Speaking Out

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Tue Sep 7, 2010

AIDS Prevention Gel Research Held Up for Lack of Money

By Sohaila Abdulali

July brought universal rejoicing with the results of CAPRISA 004, the research study that showed for the first time that a vaginal microbicidal gel works to prevent HIV transmission. September brings the sobering news that the next steps towards a product that could save millions of lives, and transform women’s choices, are in jeopardy because of lack of money.

The CAPRISA study, funded jointly by the US and South African governments, showed that women who used a 1% solution of the AIDS treatment drug tenofovir showed a 39% reduction in HIV transmission over those who used a placebo. For those who used the gel exactly as prescribed (up to 12 hours before and as soon as possible up to 12 hours after intercourse) the results shot up to 54%. Not only is this a truly promising lead in preventing HIV, but as an added bonus it is controlled by women, who often cannot opt for safer sex.

In order for the gel to be further tested and ready to be used by women from Andorra to Zambia, at least two further research studies are needed, according to scientists. Six research centers in South Africa are considering carrying out these studies, which would cost about $100 million. So far only $58 million has been pledged, again mostly by the US and South African governments.

The two studies would help determine the efficacy of making the gel available to women. One would expand the age group to include younger sexually active women (16 and 17 years old) and the other would check to see whether just one application of the gel could be effective in blocking HIV. This would make a huge difference to cost and ease of use. In a world where, according to UNAIDS, 7,400 people contract the virus every day, every minute of delay literally means the difference between life and death.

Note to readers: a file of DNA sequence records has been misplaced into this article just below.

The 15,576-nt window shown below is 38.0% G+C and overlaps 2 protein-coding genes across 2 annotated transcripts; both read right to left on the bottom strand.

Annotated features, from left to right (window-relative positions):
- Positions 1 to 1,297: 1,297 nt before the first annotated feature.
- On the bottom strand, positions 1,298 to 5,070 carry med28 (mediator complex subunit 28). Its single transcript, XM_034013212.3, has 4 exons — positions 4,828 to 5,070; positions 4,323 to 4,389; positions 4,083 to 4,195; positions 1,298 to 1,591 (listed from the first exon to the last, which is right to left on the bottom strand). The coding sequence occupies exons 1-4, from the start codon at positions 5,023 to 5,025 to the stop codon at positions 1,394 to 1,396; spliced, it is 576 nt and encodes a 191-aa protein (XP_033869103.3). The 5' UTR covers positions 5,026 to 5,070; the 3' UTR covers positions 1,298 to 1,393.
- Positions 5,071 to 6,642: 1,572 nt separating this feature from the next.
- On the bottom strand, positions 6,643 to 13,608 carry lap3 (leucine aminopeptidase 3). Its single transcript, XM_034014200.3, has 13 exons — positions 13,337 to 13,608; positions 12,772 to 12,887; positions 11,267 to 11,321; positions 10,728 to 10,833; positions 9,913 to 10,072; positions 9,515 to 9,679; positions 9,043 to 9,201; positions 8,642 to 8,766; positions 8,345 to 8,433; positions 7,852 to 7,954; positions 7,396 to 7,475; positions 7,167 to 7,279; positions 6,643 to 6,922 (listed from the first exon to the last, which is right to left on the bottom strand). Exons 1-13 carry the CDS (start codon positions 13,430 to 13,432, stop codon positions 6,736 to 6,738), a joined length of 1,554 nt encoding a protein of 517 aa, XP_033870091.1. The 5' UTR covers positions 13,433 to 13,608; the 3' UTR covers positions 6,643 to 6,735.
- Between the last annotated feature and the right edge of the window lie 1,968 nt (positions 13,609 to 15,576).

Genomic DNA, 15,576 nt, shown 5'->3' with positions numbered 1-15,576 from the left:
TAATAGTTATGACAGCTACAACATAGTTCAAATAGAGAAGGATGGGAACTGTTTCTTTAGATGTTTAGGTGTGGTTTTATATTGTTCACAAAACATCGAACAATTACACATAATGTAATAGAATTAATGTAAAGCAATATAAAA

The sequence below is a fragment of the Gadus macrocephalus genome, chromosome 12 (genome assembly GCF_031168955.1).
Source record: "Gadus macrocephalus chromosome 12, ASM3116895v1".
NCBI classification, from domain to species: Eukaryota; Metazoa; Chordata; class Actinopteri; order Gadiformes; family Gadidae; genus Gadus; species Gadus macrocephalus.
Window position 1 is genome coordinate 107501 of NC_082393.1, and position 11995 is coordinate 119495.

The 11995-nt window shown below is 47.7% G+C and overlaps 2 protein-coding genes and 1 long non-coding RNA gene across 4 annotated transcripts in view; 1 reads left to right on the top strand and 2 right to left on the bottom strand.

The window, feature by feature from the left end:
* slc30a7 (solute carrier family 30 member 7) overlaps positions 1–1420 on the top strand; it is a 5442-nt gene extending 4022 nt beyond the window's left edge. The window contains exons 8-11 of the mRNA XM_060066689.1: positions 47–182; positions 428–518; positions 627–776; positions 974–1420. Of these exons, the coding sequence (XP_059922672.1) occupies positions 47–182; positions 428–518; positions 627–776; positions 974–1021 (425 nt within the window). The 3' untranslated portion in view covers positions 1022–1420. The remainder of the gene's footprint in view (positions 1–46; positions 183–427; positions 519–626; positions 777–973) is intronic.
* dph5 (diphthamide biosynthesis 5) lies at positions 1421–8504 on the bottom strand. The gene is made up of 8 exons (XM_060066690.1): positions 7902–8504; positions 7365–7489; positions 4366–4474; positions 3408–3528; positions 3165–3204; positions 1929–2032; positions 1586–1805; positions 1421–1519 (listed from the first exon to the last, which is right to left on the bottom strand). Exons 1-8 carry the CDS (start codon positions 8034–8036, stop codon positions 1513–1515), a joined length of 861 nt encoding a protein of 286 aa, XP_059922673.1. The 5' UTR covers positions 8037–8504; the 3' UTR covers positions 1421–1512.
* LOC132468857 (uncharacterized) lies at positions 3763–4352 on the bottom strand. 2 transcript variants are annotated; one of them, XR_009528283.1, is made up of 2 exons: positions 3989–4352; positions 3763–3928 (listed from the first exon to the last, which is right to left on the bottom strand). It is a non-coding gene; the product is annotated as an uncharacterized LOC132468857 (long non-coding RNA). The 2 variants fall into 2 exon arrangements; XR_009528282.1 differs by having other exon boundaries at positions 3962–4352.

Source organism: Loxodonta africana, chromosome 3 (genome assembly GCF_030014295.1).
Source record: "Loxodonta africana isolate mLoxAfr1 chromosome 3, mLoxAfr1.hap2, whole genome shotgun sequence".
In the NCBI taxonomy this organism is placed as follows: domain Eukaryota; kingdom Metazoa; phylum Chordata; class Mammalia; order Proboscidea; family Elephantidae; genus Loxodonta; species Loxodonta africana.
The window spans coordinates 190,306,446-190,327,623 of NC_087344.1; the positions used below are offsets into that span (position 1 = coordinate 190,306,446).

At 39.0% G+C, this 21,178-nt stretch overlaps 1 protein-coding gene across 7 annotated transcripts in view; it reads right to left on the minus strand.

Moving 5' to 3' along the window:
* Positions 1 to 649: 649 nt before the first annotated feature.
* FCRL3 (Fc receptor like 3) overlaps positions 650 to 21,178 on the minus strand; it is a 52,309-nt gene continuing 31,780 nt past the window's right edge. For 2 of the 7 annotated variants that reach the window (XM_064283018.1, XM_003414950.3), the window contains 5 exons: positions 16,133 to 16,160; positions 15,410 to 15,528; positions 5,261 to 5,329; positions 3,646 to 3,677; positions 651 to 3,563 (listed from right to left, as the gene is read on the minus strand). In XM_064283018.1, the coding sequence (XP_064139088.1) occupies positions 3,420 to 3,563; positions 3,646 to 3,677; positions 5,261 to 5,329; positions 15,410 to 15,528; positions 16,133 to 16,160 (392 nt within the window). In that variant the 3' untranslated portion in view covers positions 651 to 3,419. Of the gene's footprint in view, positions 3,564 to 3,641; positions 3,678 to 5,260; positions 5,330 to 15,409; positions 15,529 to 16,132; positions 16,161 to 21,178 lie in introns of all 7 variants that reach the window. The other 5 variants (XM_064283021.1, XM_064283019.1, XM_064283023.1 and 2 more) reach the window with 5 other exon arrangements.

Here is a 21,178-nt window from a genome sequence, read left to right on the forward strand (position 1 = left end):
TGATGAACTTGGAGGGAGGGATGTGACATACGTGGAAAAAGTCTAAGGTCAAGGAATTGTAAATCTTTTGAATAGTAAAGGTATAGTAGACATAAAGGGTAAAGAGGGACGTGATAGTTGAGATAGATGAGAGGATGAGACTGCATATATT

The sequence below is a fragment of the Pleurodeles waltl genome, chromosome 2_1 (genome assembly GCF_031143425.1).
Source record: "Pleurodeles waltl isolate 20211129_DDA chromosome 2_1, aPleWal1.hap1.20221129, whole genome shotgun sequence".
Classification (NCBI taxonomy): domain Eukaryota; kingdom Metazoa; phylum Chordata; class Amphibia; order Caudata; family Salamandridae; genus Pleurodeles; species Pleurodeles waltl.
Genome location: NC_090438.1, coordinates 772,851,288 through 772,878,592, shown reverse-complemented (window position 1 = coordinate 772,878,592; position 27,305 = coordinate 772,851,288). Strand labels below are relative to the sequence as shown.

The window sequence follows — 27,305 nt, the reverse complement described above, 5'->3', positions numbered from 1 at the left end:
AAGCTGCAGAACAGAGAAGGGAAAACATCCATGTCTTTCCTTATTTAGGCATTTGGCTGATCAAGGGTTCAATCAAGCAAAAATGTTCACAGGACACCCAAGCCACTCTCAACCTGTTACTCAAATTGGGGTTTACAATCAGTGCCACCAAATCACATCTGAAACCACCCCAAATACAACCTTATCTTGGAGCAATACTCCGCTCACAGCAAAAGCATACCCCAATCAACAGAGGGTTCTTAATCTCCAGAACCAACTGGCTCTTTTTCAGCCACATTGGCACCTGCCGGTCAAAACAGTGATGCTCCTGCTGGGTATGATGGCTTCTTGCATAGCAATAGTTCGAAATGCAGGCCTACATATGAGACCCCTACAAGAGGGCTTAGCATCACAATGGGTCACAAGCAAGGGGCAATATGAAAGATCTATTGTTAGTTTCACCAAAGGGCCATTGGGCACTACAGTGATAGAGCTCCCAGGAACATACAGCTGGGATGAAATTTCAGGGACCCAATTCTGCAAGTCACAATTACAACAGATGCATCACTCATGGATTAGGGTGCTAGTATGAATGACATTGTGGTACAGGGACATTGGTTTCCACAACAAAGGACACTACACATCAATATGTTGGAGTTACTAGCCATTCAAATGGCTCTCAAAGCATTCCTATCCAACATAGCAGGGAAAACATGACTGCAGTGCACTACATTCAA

On grounds of economy as well as humanity, it makes perfect sense to fund this research. It will cost millions, whereas treatment for people who contract HIV due to lack of access to prevention would cost billions.

What is $42 million worth? Private security company has to pay the US State Department exactly $42 million for its many violations of US law. The New York Mets will pay $42 million to baseball player Bobby Bonilla, who is retired and will not be hitting a single ball to earn it. Nobody is suggesting that Blackwater or Bonilla pay for microbicide research (although there is a certain poetic flair to the possibility). But the fact remains that $42 million is not much money when so many lives are at stake. 

The global recession and a general pullback from AIDS-related funding are not sufficiently robust reasons for justifying the lack of funding. Somewhere in the treasuries of the rich world, $42 million must exist to take tenofovir gel to the next level. The return on investment promises to be astounding, and the results of losing momentum tragic.